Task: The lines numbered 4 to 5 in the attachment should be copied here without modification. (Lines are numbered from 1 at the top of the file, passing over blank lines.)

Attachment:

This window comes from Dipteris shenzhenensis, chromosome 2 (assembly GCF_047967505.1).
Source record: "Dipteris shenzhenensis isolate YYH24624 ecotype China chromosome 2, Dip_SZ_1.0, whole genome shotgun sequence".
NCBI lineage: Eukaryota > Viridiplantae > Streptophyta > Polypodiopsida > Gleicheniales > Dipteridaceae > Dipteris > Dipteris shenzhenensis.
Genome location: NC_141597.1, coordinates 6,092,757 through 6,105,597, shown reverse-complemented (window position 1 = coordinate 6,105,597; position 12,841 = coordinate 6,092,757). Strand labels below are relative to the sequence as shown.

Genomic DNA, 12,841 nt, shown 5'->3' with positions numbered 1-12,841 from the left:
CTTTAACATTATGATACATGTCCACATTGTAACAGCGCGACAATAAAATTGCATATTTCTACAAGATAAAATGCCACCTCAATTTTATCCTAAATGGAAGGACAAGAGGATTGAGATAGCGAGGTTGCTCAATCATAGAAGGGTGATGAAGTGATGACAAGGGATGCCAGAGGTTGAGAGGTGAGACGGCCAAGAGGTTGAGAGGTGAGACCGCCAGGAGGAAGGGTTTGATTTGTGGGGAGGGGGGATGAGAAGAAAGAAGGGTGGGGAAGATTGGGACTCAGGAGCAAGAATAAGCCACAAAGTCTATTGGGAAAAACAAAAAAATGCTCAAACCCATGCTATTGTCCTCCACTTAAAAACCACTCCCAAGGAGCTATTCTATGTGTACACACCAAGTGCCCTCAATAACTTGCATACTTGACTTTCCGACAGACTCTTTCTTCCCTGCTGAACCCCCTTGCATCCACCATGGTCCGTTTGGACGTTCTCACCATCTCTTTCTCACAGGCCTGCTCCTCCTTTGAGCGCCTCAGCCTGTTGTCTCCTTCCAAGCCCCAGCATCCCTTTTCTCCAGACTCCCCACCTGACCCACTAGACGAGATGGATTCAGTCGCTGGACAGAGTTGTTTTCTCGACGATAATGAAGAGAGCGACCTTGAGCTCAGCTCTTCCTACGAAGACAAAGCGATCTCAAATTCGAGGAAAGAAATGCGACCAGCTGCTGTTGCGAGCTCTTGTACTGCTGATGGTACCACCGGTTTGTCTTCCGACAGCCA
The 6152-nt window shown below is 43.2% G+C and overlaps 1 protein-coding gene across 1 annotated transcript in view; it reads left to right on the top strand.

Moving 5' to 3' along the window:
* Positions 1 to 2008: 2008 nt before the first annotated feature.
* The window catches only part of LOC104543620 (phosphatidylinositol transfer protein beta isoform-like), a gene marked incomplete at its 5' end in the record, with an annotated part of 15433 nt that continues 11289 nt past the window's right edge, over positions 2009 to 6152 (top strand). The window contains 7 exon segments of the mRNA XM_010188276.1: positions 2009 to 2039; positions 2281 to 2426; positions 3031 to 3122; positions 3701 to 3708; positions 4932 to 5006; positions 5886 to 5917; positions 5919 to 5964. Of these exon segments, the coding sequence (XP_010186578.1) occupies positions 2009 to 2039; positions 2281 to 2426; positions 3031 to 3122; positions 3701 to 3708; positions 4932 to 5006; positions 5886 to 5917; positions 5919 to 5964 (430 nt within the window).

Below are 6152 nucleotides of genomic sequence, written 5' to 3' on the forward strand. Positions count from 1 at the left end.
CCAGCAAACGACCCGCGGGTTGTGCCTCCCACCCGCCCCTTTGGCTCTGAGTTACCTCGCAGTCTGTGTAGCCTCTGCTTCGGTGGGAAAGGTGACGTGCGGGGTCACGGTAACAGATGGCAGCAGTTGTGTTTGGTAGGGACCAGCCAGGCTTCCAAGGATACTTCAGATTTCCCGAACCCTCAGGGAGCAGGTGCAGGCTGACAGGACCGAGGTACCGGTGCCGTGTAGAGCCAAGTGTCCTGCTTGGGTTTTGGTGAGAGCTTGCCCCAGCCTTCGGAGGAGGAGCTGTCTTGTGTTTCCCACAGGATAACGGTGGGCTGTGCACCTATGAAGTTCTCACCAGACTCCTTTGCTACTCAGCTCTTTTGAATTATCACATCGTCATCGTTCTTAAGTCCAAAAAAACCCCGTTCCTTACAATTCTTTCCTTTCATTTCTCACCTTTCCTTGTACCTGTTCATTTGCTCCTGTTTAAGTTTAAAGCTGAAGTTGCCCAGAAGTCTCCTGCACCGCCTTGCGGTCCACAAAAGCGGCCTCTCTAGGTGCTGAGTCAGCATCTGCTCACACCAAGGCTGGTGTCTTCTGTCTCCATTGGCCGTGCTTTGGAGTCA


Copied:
Genome location: NC_141597.1, coordinates 6,092,757 through 6,105,597, shown reverse-complemented (window position 1 = coordinate 6,105,597; position 12,841 = coordinate 6,092,757). Strand labels below are relative to the sequence as shown.

Genomic DNA, 12,841 nt, shown 5'->3' with positions numbered 1-12,841 from the left: